10/16/2012 03:25 EDT | Updated 12/16/2012 05:12 EST

Harper Needs A Policy Reality Check

Canada Prime Minister Stephen Harper boards the Airbus in Ottawa on Wednesday, March 21, 2012., on route to Bangkok, Thailand. The Canadian Press, Sean Kilpatrick)

The Harper Conservatives have turned their backs on facts-based policy -- on research, data, and reality -- in favour of ideology to a degree not seen in decades in federal Canadian policy-making. There are seemingly countless examples of policies that are unreasonable -- downright illogical -- often followed by attempts to demonize, even stifle, dissenting voices.

The Harper government's decision to abandon the mandatory long-form census is one example, creating a serious inhibition in data-collection that was important for academics, researchers, and policy-makers. There was the planned prison-building spree despite a decline in the crime rate. There is the slashing of jobs at Environment Canada, abolition of the environmental roundtable, and attempts to curb various environmental protection oversights. These measures are to cater to a narrow economic sector -- the oil industry -- and prevent their interests, the tar sands and the controversial BC oil pipeline, from being hindered by the scientific voices of environmental conservation and protection.

Pollster and pundit Alan Gregg recently wrote, "Before we make those [policy] decisions, let's look at all the facts; have a full and rational debate; and make a reasoned decision on what is best for all the parties involved. For voters to determine whether they support these measures requires that they know what is at stake and what the government is actually doing."

Unfortunately this is not true with the Harper Conservatives. It should be, across the political spectrum. There is often room for interpretation -- between those who prefer a greater role for government to those who would rather have a greater role for market forces - however policy and political debate should be based on facts, research, and reality.

Although this would involve accepting certain realities like global warming. Environmental conservation has been a central concern for many centre-right parties in Europe - the German Green Party, for example, was founded in the 1980s by a conservative. In Britain, the Conservatives have a tree as their symbol as an emblem of their concern for environmental conservation. Several years back, Al Gore praised the British political scene where parties competed over who was the strongest on environmental conservation, the best means to get there, and not on whether global warming itself was real or not.

In the United States, the Republicans are in increasingly irrational party. At the Vice Presidential debate, Paul Ryan argued against the Obama administration's cuts to defence spending, saying it represented a threat to national security. This, however, ignores the reality that the United States has -- by far -- the biggest budget in the world on national defence. At $700 billion in 2011, America's defence spending accounted for 41 per cent of the world total, way above the second highest spender, China, at $143 billion.

Ideological dogma and blindness to facts is of course not the sole property of the right. There is a far-left that would see nationalization of almost everything as a goal, that would have a knee-jerk reaction against anything involving the private sector. However, this "far left" is hardly in the mainstream of centre-left politics in North America. By contrast, a blindly ideological right -- with contempt for facts and reality -- has found its way into the mainstream of right-wing political parties.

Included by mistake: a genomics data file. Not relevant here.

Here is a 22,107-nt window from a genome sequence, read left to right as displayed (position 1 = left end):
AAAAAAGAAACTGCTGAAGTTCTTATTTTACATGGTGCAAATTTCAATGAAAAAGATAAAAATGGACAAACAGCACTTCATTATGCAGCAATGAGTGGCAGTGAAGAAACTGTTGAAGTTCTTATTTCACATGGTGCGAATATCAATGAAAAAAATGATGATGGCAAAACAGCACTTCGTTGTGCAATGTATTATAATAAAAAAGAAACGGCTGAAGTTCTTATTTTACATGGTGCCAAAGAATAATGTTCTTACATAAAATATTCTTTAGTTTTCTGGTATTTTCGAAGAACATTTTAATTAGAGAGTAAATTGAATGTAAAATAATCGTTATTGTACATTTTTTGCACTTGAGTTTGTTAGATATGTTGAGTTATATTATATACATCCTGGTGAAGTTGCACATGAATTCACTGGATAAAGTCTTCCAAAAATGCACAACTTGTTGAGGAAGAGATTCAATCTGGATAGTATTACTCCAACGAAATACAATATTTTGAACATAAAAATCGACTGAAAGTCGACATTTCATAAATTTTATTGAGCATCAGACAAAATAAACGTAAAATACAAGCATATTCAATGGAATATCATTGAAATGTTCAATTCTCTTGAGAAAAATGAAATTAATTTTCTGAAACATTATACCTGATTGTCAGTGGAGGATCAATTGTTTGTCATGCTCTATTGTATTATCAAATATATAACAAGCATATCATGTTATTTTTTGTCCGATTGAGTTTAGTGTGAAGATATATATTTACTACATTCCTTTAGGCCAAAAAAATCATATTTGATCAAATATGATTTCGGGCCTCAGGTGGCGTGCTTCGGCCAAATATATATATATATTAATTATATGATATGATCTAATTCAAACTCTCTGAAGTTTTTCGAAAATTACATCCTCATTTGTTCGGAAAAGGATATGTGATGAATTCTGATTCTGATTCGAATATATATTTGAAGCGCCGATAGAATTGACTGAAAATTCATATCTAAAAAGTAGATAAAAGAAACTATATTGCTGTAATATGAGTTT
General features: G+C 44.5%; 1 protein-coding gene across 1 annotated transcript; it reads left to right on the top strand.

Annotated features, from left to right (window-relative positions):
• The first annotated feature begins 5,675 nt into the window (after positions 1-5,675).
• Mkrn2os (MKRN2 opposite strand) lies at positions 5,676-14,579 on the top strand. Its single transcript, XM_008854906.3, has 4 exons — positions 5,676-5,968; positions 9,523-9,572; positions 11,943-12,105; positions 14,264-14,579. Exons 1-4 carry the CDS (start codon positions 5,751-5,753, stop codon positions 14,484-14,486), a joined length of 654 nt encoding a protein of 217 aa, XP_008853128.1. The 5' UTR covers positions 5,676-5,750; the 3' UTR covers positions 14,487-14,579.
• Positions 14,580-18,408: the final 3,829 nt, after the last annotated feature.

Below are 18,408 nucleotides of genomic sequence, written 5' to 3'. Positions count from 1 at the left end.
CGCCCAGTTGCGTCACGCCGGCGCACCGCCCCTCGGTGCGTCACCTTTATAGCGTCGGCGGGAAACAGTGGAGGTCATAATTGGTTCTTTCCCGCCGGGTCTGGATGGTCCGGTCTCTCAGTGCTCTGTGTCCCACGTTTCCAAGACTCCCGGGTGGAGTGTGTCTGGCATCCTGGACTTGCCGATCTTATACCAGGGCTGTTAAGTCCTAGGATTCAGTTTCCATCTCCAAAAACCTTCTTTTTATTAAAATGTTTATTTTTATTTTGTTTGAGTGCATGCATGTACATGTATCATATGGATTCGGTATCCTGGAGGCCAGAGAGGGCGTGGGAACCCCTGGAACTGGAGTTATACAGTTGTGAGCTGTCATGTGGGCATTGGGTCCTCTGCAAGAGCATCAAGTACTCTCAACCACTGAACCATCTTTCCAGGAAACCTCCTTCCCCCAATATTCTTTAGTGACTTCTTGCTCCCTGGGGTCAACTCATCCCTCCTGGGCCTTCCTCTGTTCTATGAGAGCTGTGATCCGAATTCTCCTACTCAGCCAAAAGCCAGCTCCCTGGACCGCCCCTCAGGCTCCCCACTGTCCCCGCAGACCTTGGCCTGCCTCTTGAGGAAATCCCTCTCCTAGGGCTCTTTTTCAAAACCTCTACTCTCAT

Of course, there are instances of policy-makers from the centre and the left deviating from facts-based policy, a recent example being the former McGuinty Liberals in Ontario on poverty.

There is proven research that combating poverty and homelessness is not only the morally right thing to do, but the fiscally right thing to do as well. Anti-poverty advocates such as Calgary's Tim Richter have been strong advocates in this regard, making the fiscal case for ending homelessness. This was also the subject of Malcolm Gladwell's much-read article, "Million Dollar Murray."

In short, providing housing for people reduces the healthcare and law enforcement costs associated with homelessness. Promotion of social inclusion allows more people to be participants in the economy.

However, in the name of deficit reduction, the Ontario Liberal government has abolished a 20-year-old emergency allowance that had been an important resource -- lifeline -- to those who are homeless or at risk of homelessness. Among other things, this benefit enabled those who were homeless to find a place to live, it helped low-income tenants pay the bills, and helped those seeking a job buy suitable clothes for interviews.

However, often it is more politically expedient to attack the poor in the name of deficit reduction -- as the wealthy and middle-class have more money and more access to political resources, they can make louder noise when their interests are threatened and are more likely to turn out on election day.

The motivation of the Ontario Liberal government is thus not ideological -- it is political expediency -- but it flies in the face of facts and research just the same.

At the end of the day, however, it is the right that are by far the worse offenders in ignoring facts-based policy. It is the right -- as seen by actions of the Harper Conservatives -- that are actively trying to stifle dissenting scientific voices that get in the way of industries like the tar sands. It says a lot about the current political climate that "facts-based policy" -- something which should be commonsense -- has become a political rallying cry.